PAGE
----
The secondary focus of all post-September 11th restrictions and procedures are intended to detect explosive residue to prevent suicidal terrorists from boarding passenger planes with explosives. Much like the primary focus on September 11th – style cockpit takeovers that occurred seven years ago, the secondary focus of American aviation safety on in-flight explosive detonation is perfectly formulated to prevent such an attempt by one individual that occurred a month later.

Tactically, the emphasis of TSA security restrictions on explosive detection is a sound approach to preventing another individual like Richard Reid from boarding a plane with the intention (and equipment) to bring the aircraft down by igniting an explosion capable of breaching the pressurized fuselage at altitude. Strategically, the emphasis of TSA security restrictions on explosive detection is a complete waste of funding and other scarce resources, in addition to unnecessarily delaying aircraft boarding procedures across the nation. Even worse, specific components of the explosive detection efforts actually increase the risk of the more likely avenue through which prospective terrorists would attempt to blow a passenger plane out of the sky (Clarke 2004).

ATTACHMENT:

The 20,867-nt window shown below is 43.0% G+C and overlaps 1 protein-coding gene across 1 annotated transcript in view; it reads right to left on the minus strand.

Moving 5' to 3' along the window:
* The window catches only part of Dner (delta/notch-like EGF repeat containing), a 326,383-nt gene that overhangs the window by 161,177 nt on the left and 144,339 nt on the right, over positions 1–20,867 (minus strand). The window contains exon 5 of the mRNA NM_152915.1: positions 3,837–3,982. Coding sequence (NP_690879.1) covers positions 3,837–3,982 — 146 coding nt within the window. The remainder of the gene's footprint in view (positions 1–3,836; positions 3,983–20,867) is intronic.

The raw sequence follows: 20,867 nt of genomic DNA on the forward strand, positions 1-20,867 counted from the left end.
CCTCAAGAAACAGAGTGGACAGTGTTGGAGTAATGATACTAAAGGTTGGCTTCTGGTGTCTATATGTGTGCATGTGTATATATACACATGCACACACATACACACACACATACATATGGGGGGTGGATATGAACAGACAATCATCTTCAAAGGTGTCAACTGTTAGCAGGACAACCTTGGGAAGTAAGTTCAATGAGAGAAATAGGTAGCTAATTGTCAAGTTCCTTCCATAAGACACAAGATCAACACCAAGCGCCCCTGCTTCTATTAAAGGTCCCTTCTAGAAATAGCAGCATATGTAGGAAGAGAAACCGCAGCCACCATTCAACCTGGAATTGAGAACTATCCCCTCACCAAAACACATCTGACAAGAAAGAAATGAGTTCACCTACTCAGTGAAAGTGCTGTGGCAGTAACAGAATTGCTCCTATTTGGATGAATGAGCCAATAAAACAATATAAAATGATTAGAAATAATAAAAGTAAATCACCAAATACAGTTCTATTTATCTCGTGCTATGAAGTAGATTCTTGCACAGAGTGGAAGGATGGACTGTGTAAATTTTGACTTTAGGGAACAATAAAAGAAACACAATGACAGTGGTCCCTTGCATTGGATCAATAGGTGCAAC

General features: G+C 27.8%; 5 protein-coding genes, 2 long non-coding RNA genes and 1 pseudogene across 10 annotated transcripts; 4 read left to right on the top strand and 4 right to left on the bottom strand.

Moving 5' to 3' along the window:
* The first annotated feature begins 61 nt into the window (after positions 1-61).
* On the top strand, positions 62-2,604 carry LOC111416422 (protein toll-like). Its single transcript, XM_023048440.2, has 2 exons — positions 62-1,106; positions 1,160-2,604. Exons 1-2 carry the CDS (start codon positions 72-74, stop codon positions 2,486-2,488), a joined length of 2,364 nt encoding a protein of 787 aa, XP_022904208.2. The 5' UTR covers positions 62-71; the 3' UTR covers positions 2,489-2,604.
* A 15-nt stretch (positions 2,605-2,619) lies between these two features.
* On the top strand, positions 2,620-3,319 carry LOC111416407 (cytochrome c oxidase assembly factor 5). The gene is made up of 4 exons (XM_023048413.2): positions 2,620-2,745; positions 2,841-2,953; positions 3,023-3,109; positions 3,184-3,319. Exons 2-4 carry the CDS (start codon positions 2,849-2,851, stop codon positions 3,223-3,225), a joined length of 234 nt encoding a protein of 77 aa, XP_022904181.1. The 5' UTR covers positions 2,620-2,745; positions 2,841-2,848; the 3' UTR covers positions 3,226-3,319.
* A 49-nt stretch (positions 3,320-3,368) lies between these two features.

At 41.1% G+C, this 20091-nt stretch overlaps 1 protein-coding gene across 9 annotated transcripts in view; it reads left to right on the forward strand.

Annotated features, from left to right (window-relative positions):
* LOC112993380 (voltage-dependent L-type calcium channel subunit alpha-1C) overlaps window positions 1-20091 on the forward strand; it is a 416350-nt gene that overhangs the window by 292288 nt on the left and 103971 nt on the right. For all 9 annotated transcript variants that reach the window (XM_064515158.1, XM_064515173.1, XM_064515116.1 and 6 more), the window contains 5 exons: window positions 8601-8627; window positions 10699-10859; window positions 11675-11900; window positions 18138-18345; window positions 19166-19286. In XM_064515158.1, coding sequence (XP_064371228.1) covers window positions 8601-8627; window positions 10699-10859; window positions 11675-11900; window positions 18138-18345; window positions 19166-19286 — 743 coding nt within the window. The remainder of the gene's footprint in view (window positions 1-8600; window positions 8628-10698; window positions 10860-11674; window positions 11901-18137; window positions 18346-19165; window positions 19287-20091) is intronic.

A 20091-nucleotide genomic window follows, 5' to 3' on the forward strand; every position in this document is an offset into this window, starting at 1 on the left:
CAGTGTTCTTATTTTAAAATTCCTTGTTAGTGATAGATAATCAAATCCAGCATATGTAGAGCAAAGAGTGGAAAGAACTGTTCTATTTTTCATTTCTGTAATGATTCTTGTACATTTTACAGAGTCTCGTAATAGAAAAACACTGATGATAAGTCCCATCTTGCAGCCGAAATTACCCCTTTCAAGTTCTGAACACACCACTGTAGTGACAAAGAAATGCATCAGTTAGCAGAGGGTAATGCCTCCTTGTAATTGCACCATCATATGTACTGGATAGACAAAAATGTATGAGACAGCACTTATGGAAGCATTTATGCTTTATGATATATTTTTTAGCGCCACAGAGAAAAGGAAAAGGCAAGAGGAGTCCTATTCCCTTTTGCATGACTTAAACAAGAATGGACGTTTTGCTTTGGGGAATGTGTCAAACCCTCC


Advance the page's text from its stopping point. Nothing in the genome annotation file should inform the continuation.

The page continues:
By far, the most likely risk of such a terrorist act comes from within the commercial aviation industry and not from members of the general public flying as passengers. That is because most of the support industries that contract their services to airports and airlines are not required to conduct the same kinds of background investigations as federal agencies. Time and again, airline baggage handlers in airports in areas considered high-priority potential terrorist targets (like New York City) have been arrested for exploiting their access to aircraft and to secure areas to smuggle narcotics or to rummage through passengers checked baggage (Larson 2007).